FIYB Highlights – Ep. 92: “Twenty-First Century American Dream”

FIYB Ep. 92: Twenty First Century American Dream

Matthew Burnett and Tanya Menendez of Maker’s Row
Easy and democratized manufacturing with online marketplace Maker’s Row.

Matthew Burnett (CEO and Co-Founder) and Tanya Menendez (CMO and Co-Founder) of Maker’s Row, an online marketplace helping fashion designers connect with American factories, join Pavan Bahl, Rob Sanchez and Marc Raco for an inspiring, informative and hilarious interview.

Maker’s Row – More than the Yellow Pages of Factories

The barriers for starting your own business have been dropping recently; people can open their own shops or fund-raise easily. However, Matthew, explains that 75% entrepreneurs fail before making their first product. Maker’s Row is making it easier for people with ideas to work with factories to produce items and providing education on the manufacturing process.

News: US Manufacturing Competitive In Global Market

Important Industry news covers Bloomberg’s manufacturing report on US manufacturing sector ranking as most competitive in the world for output per worker, largely due to new technologies, and a rebound with more scalable potential. From the article:

U.S. manufacturing sector has become the most competitive in the world. Output per worker is higher than in any other major manufacturing country. Labor costs per unit of output are lower than in Brazil, Canada and Germany, and only slightly higher than in China. What’s more, writes Gregory Daco of Oxford Economics in the new report from which the above facts are taken, “the U.S. is ‘gifted’ with a stable regulatory framework, a flexible labor market, low energy costs and access to a large domestic market.” […]


Yes, there are the almost 900,000 manufacturing jobs added in the U.S. since early 2010.

From Word of Mouth to the World Wide Web

Maker’s Row is putting in the hard work of bringing factories online. Before Maker’s Row, factories got clients solely through word of mouth and only had a few major clients. The climate is now changing and factories are willing to work with smaller brands and work on smaller orders. Later on, the hosts find out that Maker’s Row is working with around 10,000 American manufacturers.

Why Make in America?

Pavan starts a discussion on why companies should and are making their products in the states. Matthew also brings up that American brands are adapting to changes and turning around products faster. Tanya brings up the point that it’s just easier to communicate with factories when you speak the same language. You can also visit a local factory instead having to take plane ride each time. Pavan adds that being on similar time-zones helps. Rob also explains the legal issues of producing overseas where some sketchy factories will have companies sign over IP rights with out them knowing.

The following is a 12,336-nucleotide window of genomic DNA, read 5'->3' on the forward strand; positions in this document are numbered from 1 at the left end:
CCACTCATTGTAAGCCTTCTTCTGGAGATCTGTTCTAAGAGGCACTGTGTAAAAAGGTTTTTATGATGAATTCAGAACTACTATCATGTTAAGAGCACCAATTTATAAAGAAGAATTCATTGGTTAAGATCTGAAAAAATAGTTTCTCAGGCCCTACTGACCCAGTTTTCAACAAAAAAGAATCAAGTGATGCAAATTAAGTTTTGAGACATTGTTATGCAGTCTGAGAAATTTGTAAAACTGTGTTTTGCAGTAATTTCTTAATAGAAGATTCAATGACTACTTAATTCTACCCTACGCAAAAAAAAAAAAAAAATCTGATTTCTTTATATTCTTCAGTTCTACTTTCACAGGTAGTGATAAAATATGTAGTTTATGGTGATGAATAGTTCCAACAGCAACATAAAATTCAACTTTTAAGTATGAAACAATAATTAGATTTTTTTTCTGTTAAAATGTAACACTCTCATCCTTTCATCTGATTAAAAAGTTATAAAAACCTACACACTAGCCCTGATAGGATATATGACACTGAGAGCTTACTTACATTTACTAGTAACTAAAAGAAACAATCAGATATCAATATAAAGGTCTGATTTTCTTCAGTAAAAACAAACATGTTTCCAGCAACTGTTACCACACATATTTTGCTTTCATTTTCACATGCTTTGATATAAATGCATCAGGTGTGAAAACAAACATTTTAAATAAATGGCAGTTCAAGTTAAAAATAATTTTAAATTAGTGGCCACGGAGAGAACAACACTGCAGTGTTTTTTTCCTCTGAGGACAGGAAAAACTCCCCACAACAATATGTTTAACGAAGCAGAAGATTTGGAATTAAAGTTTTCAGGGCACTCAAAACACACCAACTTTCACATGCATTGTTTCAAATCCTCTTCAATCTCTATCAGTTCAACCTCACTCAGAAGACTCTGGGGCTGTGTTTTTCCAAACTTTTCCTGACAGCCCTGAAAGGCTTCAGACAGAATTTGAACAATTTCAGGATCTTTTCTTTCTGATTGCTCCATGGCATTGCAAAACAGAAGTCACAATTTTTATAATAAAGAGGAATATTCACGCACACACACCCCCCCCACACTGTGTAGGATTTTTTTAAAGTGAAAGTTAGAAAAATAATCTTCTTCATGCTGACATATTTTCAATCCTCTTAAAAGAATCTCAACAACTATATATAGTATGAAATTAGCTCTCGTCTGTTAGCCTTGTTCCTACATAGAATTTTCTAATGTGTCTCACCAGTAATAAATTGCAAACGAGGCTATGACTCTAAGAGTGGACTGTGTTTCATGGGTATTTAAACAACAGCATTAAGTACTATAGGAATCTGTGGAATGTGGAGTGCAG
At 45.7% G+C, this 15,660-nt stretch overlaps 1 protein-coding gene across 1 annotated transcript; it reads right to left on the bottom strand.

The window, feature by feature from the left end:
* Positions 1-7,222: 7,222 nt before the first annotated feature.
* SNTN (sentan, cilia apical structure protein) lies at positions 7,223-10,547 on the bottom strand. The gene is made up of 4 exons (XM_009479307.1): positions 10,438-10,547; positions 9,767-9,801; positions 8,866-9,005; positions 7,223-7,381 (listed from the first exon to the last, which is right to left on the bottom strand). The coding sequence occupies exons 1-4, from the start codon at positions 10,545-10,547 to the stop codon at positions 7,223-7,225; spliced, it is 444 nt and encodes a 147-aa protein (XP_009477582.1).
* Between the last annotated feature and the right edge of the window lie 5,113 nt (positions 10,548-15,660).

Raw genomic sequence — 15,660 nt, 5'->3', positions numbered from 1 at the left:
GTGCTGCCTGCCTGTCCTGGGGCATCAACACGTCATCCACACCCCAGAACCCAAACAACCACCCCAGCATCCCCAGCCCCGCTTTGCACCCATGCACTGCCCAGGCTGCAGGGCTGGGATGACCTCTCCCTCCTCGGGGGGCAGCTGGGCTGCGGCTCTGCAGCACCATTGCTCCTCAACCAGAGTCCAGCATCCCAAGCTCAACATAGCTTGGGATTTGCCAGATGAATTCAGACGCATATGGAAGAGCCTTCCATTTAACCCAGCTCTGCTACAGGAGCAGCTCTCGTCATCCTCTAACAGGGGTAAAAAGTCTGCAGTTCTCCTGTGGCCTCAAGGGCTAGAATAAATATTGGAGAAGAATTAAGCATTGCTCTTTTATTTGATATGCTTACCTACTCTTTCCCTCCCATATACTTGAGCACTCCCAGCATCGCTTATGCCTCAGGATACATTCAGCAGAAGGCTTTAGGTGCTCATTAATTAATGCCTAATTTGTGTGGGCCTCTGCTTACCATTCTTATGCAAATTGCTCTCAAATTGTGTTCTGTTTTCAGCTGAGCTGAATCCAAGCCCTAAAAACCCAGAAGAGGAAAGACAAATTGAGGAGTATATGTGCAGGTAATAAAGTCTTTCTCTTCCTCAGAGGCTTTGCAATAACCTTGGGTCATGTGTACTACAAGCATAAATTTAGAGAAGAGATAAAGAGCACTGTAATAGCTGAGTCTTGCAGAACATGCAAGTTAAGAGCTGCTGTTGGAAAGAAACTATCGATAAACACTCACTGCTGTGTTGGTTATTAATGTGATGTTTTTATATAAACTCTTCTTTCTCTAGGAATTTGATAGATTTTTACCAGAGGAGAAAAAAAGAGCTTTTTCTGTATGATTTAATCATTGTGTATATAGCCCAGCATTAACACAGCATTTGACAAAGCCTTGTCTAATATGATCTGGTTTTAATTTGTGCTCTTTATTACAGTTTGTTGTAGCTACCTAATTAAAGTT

Brand Beginnings

Matthew reveals the original name of the company: BusyHunter. They switched to something that combines a reference to making things (before the “maker” trend) and Seville Row community of experts. He also explains the the symbolism of an anvil logo as a way to embrace the past of manufacturing and bring it into the present and future.

The beginning of Maker’s Row really starts with Burnett’s watch design and brand, Steel Cake Watch Company, which was inspired by his father’s career. It’s his experiences with an botched overseas order  for a department store and delays from challenges finding manufacturers to produce items that led to the creation of Maker’s Row. Menendez’s expands on her sociology and tech background, the occasionally mysterious world of factories in NYC, and her interest in making more information on manufacturing accessible.

Developing & Managing A Community

What makes Maker’s Row more than a marketplace is their interest in educating designers through all the steps–including having an advisor for more complex projects, encouraging collaboration and giving a chance to new manufacturers. Marc asks who wouldn’t be ready for Maker’s Row and the answer is a person not interested in producing something. Pavan asks about people using the site for unintended purposes and Tanya explains that relationships within the community is strong enough that users will defend & self-police the platform.

Matthew also explains how the site helps factories develop a web presence acting as a bit of PR agency for them helping them with descriptions and photos. The rating system ties into this as it helps (or hurts) their reputation and is something Maker’s Row introduced to the industry. The ratings also include response rates and Tanya explains how it incentivizes factories to pick up the phone more.

Who Knows About Maker’s Row

Pavan explains that he was at a conference and told two companies about the site and asks why the site isn’t more well known. (Maybe a podcast and content sharing will help?) The site has a large amount of users (100,000 business), are the No. 1 result for “tech pak” and have been in The New York Times and NPR. They’re also getting better known as fashion schools and other institutions have been reaching out to them.

Matthew shares the tidbit that students have been creating their final projects through the help of the site.


Artwork Credit: Taylor White


Alex Tunney

Alex is Managing Editor of Open Source Fashion. His work has appeared in The Billfold, Lambda Literary, The Inquisitive Eater and The Ink and Code. Alex earned his MFA in Creative Writing from The New School.